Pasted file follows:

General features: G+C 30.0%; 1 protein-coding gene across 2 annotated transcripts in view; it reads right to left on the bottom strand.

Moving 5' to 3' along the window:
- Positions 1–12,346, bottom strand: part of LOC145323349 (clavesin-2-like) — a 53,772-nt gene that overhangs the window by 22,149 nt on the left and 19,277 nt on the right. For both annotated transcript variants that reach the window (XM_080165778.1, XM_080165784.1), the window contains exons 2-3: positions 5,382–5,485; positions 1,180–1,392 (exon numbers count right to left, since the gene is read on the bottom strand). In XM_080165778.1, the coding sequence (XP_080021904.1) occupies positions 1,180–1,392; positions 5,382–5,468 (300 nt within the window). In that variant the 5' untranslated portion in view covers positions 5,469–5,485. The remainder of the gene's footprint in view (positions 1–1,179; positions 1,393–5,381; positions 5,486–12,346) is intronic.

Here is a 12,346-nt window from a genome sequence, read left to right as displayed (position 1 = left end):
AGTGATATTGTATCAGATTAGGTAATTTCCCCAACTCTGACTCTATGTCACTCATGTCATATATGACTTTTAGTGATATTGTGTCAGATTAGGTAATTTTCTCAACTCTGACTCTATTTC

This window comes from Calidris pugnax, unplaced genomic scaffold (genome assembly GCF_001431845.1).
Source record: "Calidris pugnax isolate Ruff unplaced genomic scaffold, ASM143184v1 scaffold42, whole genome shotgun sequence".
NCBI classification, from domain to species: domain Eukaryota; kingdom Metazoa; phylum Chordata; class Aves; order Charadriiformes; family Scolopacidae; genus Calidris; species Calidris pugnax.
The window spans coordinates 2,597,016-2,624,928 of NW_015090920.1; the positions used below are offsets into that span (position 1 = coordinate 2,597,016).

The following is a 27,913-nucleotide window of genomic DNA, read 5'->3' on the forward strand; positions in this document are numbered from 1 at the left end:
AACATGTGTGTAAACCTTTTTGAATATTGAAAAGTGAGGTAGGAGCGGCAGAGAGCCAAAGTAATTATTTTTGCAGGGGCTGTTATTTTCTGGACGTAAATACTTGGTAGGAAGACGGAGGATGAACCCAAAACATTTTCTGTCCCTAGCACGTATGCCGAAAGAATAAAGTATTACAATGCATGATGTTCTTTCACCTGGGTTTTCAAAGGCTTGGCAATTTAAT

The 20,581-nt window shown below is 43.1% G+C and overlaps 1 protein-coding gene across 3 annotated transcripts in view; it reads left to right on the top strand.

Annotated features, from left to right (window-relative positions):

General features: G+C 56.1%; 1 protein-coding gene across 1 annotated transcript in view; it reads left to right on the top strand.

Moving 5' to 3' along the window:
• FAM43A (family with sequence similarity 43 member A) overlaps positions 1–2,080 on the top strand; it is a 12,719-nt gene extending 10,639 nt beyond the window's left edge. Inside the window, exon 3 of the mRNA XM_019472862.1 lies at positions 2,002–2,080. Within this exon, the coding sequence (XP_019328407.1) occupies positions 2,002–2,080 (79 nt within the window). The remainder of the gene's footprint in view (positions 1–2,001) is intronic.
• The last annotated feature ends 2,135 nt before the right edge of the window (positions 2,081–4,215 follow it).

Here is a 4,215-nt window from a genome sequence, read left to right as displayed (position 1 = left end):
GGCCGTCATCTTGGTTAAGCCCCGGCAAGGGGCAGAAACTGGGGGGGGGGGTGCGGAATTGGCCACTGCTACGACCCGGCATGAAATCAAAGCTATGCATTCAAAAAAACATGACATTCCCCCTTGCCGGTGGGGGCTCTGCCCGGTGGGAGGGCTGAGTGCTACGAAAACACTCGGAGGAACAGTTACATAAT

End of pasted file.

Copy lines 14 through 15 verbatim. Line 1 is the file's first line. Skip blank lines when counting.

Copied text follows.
General features: G+C 56.1%; 1 protein-coding gene across 1 annotated transcript in view; it reads left to right on the top strand.

Moving 5' to 3' along the window: